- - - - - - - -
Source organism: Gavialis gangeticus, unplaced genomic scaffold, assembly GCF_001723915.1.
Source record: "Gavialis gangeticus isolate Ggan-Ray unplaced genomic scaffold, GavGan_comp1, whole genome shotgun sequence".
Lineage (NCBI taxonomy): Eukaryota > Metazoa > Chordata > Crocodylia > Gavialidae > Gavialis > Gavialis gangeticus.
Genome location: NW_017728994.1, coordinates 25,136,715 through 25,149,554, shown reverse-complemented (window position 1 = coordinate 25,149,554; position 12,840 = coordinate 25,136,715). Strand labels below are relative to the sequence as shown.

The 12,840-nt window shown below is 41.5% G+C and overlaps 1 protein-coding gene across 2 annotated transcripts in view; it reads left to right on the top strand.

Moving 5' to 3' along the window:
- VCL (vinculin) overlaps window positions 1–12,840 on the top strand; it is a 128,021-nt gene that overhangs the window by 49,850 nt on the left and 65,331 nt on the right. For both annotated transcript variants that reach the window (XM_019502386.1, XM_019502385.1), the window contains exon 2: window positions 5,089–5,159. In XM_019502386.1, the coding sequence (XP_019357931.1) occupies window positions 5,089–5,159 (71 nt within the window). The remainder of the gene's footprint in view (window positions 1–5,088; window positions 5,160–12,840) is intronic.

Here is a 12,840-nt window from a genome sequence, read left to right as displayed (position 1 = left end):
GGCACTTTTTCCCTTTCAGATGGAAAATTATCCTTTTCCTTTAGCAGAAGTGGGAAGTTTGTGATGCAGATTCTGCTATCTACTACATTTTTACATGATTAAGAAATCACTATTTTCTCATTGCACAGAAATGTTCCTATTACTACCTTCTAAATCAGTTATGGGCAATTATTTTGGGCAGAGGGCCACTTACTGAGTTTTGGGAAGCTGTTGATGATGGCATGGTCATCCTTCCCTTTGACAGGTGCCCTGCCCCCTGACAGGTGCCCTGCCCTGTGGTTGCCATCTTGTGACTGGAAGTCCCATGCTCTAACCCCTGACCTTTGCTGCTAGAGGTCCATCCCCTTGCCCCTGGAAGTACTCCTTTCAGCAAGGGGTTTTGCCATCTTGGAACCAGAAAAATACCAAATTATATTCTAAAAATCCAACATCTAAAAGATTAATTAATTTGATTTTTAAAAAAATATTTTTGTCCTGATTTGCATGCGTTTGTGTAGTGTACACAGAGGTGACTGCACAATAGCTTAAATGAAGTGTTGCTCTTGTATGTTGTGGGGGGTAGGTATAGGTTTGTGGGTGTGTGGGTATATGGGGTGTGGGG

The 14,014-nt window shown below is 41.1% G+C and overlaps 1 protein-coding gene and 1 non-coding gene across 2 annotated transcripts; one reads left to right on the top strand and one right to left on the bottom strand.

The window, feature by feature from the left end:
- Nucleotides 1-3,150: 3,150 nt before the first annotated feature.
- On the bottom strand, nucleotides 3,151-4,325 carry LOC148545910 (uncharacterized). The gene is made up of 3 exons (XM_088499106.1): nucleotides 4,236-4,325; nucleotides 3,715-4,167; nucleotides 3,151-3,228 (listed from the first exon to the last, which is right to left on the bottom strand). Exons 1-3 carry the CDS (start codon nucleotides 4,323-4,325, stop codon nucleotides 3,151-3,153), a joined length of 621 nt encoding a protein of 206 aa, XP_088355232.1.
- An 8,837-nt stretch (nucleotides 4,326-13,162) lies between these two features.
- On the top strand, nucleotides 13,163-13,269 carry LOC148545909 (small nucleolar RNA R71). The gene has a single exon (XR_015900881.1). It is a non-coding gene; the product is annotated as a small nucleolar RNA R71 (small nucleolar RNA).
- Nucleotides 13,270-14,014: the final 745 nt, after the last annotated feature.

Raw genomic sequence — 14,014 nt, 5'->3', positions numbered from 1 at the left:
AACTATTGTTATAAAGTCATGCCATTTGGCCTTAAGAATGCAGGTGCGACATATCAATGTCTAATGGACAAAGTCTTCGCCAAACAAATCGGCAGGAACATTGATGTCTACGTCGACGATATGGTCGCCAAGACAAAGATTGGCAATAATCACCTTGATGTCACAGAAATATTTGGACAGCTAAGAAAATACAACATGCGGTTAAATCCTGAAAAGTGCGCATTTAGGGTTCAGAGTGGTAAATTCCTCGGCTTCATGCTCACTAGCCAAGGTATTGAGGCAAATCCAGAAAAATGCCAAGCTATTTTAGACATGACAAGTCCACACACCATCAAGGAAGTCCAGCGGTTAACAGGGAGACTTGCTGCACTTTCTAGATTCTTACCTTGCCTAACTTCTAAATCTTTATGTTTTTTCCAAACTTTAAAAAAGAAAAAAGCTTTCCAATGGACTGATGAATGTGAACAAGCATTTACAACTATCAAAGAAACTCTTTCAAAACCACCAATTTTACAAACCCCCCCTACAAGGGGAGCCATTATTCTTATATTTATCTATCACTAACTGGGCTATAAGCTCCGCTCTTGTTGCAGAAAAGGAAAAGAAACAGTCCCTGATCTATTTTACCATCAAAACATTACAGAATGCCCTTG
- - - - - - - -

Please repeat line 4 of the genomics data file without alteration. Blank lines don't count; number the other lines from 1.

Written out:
Genome location: NW_017728994.1, coordinates 25,136,715 through 25,149,554, shown reverse-complemented (window position 1 = coordinate 25,149,554; position 12,840 = coordinate 25,136,715). Strand labels below are relative to the sequence as shown.